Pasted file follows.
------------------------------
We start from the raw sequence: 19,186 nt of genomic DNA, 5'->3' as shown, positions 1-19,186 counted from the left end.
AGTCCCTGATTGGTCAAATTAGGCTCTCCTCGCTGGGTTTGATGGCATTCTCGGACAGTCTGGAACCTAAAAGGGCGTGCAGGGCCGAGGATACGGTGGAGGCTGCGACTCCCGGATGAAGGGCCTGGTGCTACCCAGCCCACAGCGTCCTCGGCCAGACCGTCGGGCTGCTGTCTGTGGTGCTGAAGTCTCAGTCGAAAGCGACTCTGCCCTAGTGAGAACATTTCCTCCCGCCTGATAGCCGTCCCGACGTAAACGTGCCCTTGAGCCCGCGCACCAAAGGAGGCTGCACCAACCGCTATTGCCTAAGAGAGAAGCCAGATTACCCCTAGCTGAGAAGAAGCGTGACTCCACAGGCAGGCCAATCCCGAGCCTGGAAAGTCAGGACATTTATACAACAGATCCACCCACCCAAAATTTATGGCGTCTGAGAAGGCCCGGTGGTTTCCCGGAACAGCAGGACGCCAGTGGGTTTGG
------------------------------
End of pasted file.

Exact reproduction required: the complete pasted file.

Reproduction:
We start from the raw sequence: 19,186 nt of genomic DNA, 5'->3' as shown, positions 1-19,186 counted from the left end.
AGTCCCTGATTGGTCAAATTAGGCTCTCCTCGCTGGGTTTGATGGCATTCTCGGACAGTCTGGAACCTAAAAGGGCGTGCAGGGCCGAGGATACGGTGGAGGCTGCGACTCCCGGATGAAGGGCCTGGTGCTACCCAGCCCACAGCGTCCTCGGCCAGACCGTCGGGCTGCTGTCTGTGGTGCTGAAGTCTCAGTCGAAAGCGACTCTGCCCTAGTGAGAACATTTCCTCCCGCCTGATAGCCGTCCCGACGTAAACGTGCCCTTGAGCCCGCGCACCAAAGGAGGCTGCACCAACCGCTATTGCCTAAGAGAGAAGCCAGATTACCCCTAGCTGAGAAGAAGCGTGACTCCACAGGCAGGCCAATCCCGAGCCTGGAAAGTCAGGACATTTATACAACAGATCCACCCACCCAAAATTTATGGCGTCTGAGAAGGCCCGGTGGTTTCCCGGAACAGCAGGACGCCAGTGGGTTTGG